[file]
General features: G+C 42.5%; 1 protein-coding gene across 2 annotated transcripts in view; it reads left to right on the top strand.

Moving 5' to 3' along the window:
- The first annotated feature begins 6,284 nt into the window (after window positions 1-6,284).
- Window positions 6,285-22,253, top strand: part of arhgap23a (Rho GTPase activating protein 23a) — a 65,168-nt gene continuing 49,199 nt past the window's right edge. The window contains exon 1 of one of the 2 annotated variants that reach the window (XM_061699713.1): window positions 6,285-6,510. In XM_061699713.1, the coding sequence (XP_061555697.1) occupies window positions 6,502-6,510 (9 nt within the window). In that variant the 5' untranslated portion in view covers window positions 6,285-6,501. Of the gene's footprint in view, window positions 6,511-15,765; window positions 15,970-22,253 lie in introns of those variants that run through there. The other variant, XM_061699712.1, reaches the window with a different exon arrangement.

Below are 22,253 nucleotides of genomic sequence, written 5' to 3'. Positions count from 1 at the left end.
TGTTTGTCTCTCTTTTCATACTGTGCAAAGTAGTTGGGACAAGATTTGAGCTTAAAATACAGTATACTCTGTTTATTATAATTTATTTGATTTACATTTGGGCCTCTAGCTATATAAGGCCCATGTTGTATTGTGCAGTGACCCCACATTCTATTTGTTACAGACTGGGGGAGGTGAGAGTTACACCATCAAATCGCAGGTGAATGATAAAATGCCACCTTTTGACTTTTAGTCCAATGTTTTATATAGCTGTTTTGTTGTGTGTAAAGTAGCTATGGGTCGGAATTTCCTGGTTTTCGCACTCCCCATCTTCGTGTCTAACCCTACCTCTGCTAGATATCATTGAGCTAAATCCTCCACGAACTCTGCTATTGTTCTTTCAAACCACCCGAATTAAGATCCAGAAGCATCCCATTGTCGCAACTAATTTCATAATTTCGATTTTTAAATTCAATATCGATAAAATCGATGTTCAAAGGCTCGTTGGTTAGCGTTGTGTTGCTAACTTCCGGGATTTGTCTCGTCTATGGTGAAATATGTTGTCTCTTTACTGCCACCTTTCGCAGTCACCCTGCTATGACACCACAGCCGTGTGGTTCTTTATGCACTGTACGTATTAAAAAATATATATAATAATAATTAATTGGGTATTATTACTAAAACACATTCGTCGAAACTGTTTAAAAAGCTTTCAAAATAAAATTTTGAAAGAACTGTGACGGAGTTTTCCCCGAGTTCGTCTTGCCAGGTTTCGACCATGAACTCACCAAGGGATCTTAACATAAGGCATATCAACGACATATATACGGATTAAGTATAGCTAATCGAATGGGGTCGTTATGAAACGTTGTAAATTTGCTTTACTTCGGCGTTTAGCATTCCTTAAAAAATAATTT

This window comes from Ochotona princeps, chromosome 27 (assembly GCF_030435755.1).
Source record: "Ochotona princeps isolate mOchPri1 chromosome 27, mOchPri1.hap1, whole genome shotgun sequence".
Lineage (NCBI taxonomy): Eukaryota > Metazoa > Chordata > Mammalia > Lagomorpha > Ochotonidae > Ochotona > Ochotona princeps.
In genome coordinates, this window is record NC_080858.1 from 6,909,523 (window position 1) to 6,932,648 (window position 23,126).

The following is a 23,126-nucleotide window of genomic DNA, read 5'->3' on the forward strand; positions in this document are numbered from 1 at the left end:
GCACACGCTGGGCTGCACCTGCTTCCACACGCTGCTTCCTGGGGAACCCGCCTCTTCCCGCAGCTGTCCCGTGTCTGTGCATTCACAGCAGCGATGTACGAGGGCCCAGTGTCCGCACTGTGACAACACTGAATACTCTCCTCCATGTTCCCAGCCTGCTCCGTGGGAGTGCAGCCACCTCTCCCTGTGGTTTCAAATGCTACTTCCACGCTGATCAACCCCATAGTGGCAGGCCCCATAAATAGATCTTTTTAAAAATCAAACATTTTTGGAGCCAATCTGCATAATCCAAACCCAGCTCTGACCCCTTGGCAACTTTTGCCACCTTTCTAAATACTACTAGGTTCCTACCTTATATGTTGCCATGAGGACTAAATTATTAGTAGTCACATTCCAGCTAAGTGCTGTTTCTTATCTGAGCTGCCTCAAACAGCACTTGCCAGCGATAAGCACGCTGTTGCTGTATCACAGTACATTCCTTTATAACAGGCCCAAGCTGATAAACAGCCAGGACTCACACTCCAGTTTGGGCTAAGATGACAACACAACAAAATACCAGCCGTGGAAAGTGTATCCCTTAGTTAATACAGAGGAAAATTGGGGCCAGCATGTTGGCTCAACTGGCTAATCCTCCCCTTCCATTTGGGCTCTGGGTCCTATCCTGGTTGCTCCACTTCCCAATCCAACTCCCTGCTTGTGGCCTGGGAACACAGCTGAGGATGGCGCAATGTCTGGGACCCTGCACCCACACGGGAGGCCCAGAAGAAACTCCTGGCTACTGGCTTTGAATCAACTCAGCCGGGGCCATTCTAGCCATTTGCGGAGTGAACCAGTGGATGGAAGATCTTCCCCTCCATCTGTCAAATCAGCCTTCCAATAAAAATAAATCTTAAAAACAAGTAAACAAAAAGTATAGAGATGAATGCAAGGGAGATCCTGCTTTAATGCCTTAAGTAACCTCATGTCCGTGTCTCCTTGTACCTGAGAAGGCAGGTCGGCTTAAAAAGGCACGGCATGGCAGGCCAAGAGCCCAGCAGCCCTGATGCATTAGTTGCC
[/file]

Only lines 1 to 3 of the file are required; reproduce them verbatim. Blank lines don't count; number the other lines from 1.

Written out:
General features: G+C 42.5%; 1 protein-coding gene across 2 annotated transcripts in view; it reads left to right on the top strand.

Moving 5' to 3' along the window:
- The first annotated feature begins 6,284 nt into the window (after window positions 1-6,284).